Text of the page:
Introduction Malignant pericardial effusions (MPEs) are a rare complication of advanced cancer, but are associated with high morbidity and mortality. This Fast Fact discusses the diagnosis and management of MPEs.
Epidemiology and Prognosis Approximately 10% of patients with cancer develop cardiac metastases, with ~75% of these affecting the epicardium (1, 2). Only a third of these, however, will develop clinically significant MPEs (1). Lung and breast cancers are the most common causes. MPEs are associated with a poor prognosis. Studies suggest a median survival of 2-3 months after a MPE is diagnosed, with a mean survival of 5 months for solid tumors and 20 months for hematologic malignancies (3, 4).
Physiology and Symptoms The pericardial space is normally filled with <50 ml of serous fluid. As this volume increases due to epicardial or pericardial metastases or lymphatic obstruction, both right and left ventricular failure can occur due to inadequate filling. Signs and symptoms include peripheral and pulmonary edema, chest discomfort, cough, shortness of breath, and orthopnea. Severity of symptoms depends on the volume of the MPE as well as the rapidity of its accumulation; severe cases can present with cardiac tamponade and shock. An echocardiogram is indicated whenever a MPE is suspected. Not only does it confirm the presence of an effusion, but its findings can dictate whether or not urgent treatment is indicated (e.g. if signs of tamponade are evident). A diagnostic pericardiocentesis or pericardial biopsy is sometimes needed to confirm the cause of the effusion.
- Systemic chemotherapy or radiotherapy are effective for chemo- or radio-sensitive tumors such as previously untreated breast cancer and many lymphomas. Reaccumulation rates for both modalities are about 1/3 overall, depending on the patient’s overall course and response to therapy (5).
- Pericardiocentesis results in immediate symptom relief in most patients, however the effusion may re-accumulate, requiring repeat pericardiocentesis (within 1-2 weeks in some series) (6).
- Pericardial sclerosis involves instilling a sclerosing agent with the intention of scarring the pericardium to the epicardium, preventing reaccumulation of the MPE (similar to pleural effusions – see Fast Fact #157). Multiple agents have been studied including doxyclycline, minocycline, and bleomycin. Success rates (no reaccumulation at 30 days) are about 70-90% (7, 8). Longer term success rates are undefined due to the poor survival of study patients. The major side effect is chest pain (50-70%), cardiac arrhythmias, and fever (8, 9, 10). In head to head comparisons with doxycycline, bleomycin has been shown to have fewer side effects and to lead to shorter hospitalizations (10, 11, 12).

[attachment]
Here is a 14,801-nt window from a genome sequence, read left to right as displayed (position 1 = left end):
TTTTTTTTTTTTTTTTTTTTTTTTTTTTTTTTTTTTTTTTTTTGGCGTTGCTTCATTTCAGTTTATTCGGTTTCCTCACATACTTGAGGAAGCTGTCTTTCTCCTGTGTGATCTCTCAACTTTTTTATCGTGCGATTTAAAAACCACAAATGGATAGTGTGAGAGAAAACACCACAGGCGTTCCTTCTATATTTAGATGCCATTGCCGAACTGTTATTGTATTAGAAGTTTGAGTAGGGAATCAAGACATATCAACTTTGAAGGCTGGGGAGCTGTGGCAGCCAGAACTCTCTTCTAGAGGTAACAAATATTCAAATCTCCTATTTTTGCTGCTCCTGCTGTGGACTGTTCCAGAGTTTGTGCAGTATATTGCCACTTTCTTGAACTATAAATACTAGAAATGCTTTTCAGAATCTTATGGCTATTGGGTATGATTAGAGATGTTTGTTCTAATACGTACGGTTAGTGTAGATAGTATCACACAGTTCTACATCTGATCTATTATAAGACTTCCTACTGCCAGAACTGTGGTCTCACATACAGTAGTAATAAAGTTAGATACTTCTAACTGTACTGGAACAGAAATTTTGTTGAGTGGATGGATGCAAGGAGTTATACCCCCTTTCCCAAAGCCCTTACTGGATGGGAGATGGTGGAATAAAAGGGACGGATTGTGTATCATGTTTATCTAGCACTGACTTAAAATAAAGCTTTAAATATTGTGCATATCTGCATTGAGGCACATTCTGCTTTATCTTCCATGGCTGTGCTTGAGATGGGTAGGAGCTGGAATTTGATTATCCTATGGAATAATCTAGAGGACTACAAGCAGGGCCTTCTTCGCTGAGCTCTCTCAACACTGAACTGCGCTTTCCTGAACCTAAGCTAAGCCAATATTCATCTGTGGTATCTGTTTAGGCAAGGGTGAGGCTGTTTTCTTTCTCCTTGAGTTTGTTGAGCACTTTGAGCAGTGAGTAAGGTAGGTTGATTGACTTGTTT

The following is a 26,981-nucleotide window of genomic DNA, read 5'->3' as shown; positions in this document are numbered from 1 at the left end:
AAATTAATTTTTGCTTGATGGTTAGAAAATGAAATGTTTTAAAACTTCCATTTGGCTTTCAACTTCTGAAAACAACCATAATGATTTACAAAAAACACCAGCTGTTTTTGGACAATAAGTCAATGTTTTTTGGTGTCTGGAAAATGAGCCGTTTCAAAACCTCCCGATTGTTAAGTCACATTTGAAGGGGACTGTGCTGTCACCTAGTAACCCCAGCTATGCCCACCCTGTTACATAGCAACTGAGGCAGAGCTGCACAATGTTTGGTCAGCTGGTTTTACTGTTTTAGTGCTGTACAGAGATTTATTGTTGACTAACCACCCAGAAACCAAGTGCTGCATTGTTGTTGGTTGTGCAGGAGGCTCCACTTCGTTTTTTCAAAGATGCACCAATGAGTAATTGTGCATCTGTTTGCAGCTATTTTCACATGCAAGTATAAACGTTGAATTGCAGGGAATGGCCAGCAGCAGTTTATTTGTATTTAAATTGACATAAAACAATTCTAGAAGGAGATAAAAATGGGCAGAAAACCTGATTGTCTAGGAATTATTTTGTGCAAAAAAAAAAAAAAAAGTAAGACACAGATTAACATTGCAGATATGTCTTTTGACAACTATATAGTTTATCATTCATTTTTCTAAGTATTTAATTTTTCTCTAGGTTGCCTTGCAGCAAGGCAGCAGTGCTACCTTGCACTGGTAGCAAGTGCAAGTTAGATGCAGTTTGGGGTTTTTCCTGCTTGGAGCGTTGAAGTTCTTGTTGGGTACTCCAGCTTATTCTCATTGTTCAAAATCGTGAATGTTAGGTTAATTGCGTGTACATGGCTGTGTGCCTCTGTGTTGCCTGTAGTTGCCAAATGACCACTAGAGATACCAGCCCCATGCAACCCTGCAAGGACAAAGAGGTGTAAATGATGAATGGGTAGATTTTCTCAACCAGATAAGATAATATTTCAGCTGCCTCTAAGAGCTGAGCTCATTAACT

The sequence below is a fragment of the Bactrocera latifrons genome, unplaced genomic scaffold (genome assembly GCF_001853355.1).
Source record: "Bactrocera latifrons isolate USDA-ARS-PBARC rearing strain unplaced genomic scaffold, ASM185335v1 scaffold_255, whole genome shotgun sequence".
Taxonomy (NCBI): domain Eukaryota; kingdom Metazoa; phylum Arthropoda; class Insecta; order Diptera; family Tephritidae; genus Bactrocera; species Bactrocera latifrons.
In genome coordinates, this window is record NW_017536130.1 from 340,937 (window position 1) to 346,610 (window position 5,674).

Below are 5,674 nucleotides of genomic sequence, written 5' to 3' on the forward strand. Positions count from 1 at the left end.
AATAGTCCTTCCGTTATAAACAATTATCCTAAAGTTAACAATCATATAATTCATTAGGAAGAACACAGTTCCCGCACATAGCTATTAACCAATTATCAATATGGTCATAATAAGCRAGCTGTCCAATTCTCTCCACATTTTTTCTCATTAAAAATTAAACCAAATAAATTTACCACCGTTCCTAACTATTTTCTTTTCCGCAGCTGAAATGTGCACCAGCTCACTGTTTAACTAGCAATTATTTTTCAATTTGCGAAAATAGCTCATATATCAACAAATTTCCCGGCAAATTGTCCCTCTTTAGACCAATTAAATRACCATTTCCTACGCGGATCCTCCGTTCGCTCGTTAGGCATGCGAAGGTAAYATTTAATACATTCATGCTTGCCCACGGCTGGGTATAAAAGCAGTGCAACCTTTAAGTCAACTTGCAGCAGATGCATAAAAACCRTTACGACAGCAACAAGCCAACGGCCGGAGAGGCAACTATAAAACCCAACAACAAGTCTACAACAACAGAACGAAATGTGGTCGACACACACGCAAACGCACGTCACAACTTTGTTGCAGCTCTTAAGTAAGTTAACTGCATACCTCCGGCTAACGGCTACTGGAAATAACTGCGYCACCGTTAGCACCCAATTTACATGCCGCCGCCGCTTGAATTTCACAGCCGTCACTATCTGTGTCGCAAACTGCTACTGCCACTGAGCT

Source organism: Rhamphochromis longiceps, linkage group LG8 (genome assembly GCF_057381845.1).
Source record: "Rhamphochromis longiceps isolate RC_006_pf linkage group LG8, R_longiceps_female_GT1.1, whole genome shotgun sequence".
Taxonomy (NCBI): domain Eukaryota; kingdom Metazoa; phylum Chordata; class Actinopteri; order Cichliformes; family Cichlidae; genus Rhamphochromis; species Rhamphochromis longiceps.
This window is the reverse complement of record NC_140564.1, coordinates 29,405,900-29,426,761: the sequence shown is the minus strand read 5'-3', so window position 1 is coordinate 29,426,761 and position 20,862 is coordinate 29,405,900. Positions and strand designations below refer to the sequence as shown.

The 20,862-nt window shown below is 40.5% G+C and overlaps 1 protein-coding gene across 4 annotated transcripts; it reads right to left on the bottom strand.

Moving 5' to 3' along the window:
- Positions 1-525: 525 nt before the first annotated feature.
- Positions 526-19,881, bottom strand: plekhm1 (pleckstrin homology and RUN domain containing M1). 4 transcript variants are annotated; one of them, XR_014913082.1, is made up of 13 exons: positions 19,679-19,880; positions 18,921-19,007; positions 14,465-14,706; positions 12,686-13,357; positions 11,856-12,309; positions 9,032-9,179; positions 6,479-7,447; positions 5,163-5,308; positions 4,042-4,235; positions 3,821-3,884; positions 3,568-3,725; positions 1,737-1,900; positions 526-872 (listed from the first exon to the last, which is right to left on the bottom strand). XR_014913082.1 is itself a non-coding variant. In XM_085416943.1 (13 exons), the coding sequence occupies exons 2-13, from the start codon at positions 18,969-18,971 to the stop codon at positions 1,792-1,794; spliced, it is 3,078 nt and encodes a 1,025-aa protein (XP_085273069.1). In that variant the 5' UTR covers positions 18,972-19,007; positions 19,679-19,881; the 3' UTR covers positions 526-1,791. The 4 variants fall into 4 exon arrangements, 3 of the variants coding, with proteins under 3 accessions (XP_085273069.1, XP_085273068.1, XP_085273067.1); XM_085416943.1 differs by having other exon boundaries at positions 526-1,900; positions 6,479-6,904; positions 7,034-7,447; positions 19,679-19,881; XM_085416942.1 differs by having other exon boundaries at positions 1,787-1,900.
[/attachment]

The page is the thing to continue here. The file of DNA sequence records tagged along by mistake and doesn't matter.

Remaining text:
- Surgical decompression therapies range from less invasive (balloon pericardiotomy, subxiphoid or thorascopic pericardiostomy) to more extensive (open thoracotomy with pericardial stripping). A pericardial ‘window’ (which allows ongoing drainage of fluid externally or internally such as into the pleural cavity) is often created. Case series have suggested reaccumulation rates with surgical therapies are low (less than 15% up to 10 months out) (13, 14, 15).
Decision-Making The treatment of MPEs depends on how urgently treatment is needed, the likelihood of the tumor responding to anti-neoplastic treatments, and the anticipated survival of the patient. A multidisciplinary approach to decision-making, involving input from medical and radiation oncology, cardiology, and thoracic surgery is recommended. Simple pericardiocentesis may be appropriate for patients with short prognoses (<1 month), particularly if their MPE is not expected to re-accumulate in their remaining life-span. A symptomatic patient with no signs of tamponade and a chemotherapy-sensitive tumor such as untreated breast cancer may receive a durable response from a pericardiocentesis for symptom relief, followed by chemotherapy. Patients with longer prognoses (>1 month) who are expected to re-accumulate their MPEs will likely benefit most from sclerosis or surgical decompression; there is no clear evidence currently suggesting one strategy is superior to the other. Symptom directed care without specific intervention for the MPE is an appropriate option for patients with very short prognoses and for those who decline more invasive treatments.